... was a small-time occupation of the eccentric scientist just 20 years ago
IN THE latest edition of the British Royal Geographical Society's
prestigious Geographical Journal, the title of the opening article reads "An Amazing and Portentous Summer". For a scientific article, the title is highly coloured, especially because the
summer in question was as far back as 1873. The subject is
social and environmental responses to the eruption of an
Icelandic volcano. The abstract says that there was a "variety of
human responses to the weather conditions ranging from
panic to attempts to find a scientific explanation".
It is yet one more astonishing sea change in the fortunes of a once despised and obscure speciality. When the United Nations Stockholm Environmental Conference was held in 1972, nobody discussed climate, as then, environment was all about pollution, DDT and growth limits. But curiously, it was a summer of most extreme weather. The heather caught fire in hot sun far north of Moscow, it showered where it never did before in several arid places, and Stockholm itself was warm.
A journalist rang up the World Meteorological Organization (WMO) in Geneva and inquired about the changing climate. The hushed reply was that the WMO had nothing to say since these inquiries were, well, not really main-line meteorological science. But there was 'somebody' called Huger Lamb who might help, but, "don't say who suggested his name. You'll find him in the British Met Office, but he may be at the Climatic Research Unit in East Anglia University - it's new".
That is how a person, now regarded as a distinguished pioneer of a study so vital to our survival on earth, was seen only 20 odd years ago. In fact, it was worse. The story (probably a little apocryphal but fun to retell) goes that Professor Lamb arrived back at the Met Office after a visit to Holland. His misfortune was to come back the very day they were unwrapping the latest and the biggest Cray super computer. The world's biggest and fastest number cruncher at that time, it promised to extend by a couple of days the scope of domestic weather forecast. Mathematicians were talking animatedly about programming problems. And they welcomed Lamb back, but ... oh, where had he been? In the Riks Museum - looking at Breughel landscapes with their painstaking detail of weather background: how thickly frozen were the ponds, how long were the icicles, was there a thaw, what was the time depicted and what all could the paintings say about the Great Winter of 1554-55. He was most interested in the changing pattern of "White" Christmases in European history up to the time Charles Dickens chronicled it in the 1830s in his book A Christmas Carol.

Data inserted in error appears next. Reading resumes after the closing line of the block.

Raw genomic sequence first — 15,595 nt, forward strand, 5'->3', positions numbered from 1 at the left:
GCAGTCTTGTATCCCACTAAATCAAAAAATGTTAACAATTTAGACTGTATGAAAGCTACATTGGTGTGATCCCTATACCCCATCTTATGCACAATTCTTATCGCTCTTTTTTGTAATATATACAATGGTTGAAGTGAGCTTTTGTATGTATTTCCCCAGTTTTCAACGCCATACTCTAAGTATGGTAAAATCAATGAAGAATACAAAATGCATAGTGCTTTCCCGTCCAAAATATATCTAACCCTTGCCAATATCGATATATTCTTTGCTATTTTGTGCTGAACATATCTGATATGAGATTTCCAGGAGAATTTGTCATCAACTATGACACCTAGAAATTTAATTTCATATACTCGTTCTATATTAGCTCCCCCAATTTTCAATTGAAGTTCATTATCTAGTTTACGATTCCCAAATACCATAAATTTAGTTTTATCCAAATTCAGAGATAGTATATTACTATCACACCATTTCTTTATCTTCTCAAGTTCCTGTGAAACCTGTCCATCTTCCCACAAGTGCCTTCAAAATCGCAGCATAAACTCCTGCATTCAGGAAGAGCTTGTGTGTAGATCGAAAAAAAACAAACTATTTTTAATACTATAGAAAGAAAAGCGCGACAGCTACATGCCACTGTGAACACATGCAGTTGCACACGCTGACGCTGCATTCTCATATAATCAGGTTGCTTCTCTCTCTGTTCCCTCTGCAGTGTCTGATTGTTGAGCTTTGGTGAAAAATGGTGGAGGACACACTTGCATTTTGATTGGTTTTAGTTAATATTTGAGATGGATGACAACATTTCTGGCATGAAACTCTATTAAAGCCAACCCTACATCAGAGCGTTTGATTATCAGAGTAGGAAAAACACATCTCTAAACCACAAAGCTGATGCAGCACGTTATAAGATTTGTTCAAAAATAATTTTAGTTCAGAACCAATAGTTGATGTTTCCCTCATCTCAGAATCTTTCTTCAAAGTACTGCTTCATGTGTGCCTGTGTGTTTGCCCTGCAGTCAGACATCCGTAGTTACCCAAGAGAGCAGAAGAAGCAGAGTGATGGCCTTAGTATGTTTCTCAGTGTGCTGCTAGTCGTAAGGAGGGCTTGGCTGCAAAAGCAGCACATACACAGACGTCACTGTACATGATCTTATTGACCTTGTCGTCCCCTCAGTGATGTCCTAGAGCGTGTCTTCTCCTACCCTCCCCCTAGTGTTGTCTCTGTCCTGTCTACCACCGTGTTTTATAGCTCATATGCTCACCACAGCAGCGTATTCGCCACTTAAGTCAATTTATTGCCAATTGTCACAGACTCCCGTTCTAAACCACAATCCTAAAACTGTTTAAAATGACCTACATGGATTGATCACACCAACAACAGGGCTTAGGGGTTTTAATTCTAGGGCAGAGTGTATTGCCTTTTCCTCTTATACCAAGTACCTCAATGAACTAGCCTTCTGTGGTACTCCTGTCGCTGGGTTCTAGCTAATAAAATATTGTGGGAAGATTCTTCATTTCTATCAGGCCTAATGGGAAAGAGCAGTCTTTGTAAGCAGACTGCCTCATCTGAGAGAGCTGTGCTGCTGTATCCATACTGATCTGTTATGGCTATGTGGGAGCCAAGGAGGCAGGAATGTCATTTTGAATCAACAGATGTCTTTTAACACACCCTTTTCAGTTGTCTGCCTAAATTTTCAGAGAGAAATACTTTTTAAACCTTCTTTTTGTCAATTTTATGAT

One can imagine the excitement of electronic egg-heads about climatic research, paleoatmospheres, tree rings - all that curious stuff. And Lamb had famously reconstructed the weather map used at the time of the Spanish Armada and shown that Sir Francis Drake had a little help.
In another journal, of the Geological Society, we find the climate people saying that the warm Cretaceous period appears to have been not so warm at high latitudes. Oxygen isotope ratios in the carbonate powder ground out of fossils of molluscs show that the sea temperature must have been between 6.7*c and 10.1'c, and suggest that high latitude glaciation in the south might have been active during a period of "greenhouse" condition. Icebergs must have relieved the heat. Whether there was pleasure or panic among the dinosaurs will never be known!
But there was certainly panic among the dwellers of Leicester in England when, unknown to all but Icelanders, the Laki fissure began to erupt on June 3, 1783. It continued to spew out lava until February 8 next year. At Leicester, "lightning exhibited a wonderful spectacle of dreadful magnificence; before 11 o'clock, the whole firmament appeared on fire ... This scene of inconceivable horror continued for nearly an hour", reported one newspaper.
The phenomenon was also reported from Italy and Spain, and the top of the Alps. In Iceland, three quarters of the livestock died, followed by an estimated 24 per cent of the human population. Only now have climatologists dug out the records and reconstructed the probables: time chart, the probable path of the volcanic debris, and effect on Europe's climate. Let's be grateful - if something similar should happen again, the world will have a supply of climatological Sherlock Holmeses to allay fears and permit the authorities to utter the standard assurance, "there is no cause for alarm."
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